Prosecutors think man facing terrorism charges has ID'd informant

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ORLANDO, Fla. —

WFTV has learned federal prosecutors think a man from Orlando is putting the government informant who gave him up in an alleged terrorist plot in life-threatening danger.

Imam Abu-Taubah, aka Marcus Robertson, is accused of training Jonathan Paul Jimenez, who had moved to central Florida from New York, in skills necessary to "participate in violent jihad overseas," skills like martial arts, firearms and knife training.

Federal prosecutors said Robertson, a convicted felon, is telling people the name and description of the confidential informant in the case, and the information comes at a time when prosecutors said there's a plot to kill the informant.

According to documents, during a recorded call, Jimenez told a confidential government source that Robertson told him "it was permissible or obligatory to kill members of the armed forces, specifically generals" and that Robertson showed him what a general's stars look like.

Jimenez also was recorded saying Robertson told him suicide bombings were "permissible," according to documents.

Now, federal prosecutors said Robertson "has in his correspondence from jail identified a confidential source” and spread information about the confidential informant's identity.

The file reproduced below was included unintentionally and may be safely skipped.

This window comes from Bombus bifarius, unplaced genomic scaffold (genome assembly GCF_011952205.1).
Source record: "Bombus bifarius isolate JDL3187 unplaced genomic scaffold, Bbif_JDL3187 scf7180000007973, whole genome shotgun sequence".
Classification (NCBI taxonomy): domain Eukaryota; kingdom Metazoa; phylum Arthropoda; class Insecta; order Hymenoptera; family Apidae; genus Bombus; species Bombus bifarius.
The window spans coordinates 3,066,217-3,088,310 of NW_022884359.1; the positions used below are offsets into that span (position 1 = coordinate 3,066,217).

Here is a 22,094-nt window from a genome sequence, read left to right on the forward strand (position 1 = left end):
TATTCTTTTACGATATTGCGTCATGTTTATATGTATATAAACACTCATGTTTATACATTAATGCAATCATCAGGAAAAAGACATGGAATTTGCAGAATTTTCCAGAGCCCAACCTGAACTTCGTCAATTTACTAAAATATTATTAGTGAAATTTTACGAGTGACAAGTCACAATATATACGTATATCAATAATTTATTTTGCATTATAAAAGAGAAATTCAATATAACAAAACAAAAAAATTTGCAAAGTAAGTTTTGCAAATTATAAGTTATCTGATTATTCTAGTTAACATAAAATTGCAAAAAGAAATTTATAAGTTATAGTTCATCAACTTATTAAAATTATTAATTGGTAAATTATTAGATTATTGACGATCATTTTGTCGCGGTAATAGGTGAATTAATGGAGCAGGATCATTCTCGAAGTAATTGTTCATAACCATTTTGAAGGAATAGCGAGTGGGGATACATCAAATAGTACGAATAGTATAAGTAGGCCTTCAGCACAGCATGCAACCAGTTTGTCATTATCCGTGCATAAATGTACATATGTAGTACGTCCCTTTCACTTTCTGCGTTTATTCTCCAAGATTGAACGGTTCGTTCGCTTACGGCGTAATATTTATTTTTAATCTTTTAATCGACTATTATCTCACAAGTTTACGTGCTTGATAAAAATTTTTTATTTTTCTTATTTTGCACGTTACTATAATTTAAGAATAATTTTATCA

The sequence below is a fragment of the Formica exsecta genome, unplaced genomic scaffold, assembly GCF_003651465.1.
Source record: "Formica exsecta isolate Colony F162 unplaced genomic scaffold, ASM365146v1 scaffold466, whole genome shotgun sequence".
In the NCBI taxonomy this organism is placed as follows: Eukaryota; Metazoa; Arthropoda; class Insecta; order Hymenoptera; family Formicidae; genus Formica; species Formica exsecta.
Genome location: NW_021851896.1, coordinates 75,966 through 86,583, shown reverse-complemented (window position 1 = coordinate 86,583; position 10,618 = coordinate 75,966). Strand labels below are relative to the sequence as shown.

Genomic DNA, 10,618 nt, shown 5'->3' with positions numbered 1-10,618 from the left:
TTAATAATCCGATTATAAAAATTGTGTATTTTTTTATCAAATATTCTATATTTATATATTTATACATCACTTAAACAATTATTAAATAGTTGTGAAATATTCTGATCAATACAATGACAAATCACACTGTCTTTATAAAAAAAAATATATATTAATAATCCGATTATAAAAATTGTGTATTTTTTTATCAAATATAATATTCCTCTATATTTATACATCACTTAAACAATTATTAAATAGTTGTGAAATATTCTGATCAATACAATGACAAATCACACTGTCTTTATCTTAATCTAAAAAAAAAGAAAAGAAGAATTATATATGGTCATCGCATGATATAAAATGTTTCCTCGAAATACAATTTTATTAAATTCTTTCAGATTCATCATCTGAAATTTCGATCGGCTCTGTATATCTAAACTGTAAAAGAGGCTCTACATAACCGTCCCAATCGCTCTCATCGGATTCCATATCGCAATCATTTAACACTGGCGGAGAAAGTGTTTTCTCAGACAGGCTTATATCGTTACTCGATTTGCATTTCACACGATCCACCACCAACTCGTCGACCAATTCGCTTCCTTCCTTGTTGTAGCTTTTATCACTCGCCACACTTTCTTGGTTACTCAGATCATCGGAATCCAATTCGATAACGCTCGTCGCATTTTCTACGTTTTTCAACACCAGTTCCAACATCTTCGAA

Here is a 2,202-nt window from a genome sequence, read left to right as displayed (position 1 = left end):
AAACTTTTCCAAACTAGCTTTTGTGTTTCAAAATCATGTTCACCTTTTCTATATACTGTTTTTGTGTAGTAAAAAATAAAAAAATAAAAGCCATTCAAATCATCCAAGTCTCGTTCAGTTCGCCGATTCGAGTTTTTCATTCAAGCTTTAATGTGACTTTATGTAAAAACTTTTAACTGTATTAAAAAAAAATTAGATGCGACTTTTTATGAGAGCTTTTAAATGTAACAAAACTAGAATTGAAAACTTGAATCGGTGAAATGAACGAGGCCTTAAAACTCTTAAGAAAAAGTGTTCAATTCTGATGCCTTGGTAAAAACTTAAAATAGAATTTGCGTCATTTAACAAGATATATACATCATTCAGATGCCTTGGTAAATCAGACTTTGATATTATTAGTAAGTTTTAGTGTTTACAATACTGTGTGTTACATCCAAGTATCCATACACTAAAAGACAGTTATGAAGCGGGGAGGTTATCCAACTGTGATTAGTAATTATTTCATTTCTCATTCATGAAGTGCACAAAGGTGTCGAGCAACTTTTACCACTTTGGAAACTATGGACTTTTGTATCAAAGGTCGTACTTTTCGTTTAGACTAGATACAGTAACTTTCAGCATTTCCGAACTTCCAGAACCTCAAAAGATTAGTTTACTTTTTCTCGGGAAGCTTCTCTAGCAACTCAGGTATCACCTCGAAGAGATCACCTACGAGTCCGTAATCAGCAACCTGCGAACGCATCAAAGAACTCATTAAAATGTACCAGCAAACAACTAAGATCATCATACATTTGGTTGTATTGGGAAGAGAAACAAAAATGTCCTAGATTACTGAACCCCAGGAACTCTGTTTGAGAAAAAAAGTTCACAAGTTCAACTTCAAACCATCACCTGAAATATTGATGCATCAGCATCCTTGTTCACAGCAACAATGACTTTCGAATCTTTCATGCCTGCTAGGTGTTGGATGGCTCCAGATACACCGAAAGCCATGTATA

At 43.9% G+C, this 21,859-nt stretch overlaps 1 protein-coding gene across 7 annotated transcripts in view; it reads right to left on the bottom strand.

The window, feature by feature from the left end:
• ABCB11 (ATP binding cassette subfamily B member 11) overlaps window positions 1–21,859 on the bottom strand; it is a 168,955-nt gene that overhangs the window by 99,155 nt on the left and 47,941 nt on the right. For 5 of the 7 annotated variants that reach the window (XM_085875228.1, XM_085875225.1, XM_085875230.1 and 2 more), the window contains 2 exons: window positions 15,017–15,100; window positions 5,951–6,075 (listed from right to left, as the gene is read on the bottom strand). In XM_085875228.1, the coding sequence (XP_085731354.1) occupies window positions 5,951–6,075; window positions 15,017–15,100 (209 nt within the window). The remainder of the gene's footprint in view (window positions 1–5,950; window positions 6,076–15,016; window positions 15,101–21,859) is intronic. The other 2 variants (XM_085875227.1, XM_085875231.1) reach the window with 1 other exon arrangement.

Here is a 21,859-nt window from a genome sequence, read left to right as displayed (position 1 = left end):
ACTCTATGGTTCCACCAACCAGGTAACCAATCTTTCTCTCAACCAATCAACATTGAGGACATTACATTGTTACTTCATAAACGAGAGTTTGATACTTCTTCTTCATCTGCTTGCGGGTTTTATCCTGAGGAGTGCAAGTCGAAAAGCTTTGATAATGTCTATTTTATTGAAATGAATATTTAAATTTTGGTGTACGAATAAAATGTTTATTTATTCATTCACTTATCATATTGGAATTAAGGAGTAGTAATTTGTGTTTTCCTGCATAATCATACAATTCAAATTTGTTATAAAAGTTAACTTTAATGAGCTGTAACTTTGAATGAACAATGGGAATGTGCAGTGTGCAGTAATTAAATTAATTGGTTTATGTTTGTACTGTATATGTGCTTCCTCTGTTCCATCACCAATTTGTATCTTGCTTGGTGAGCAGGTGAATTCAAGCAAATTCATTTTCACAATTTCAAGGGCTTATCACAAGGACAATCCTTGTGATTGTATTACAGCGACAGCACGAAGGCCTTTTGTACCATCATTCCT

WFTV legal analyst Bill Sheaffer said the court documents are crafted very carefully to withhold sensitive information. 

“Because the case implicates the highest level of national security, the government is going to keep this evidence as much as possible, shrouded in secrecy,” Sheaffer said.

Robertson's attorney filed a 25-page document, describing Robertson as a holy man who was only trying to help Jimenez out of a life of crime and give him religious instruction.

The document challenges federal prosecutors to provide more evidence than just Jimenez's secretly recorded statements, which would show Robertson really did conspire with Jimenez to kill U.S. military overseas.

Jimenez and Robertson are charged with tax fraud, which the FBI said was intended to pay for their international terrorism scheme.      

Sheaffer believes federal prosecutors have more evidence than what they've made public so far.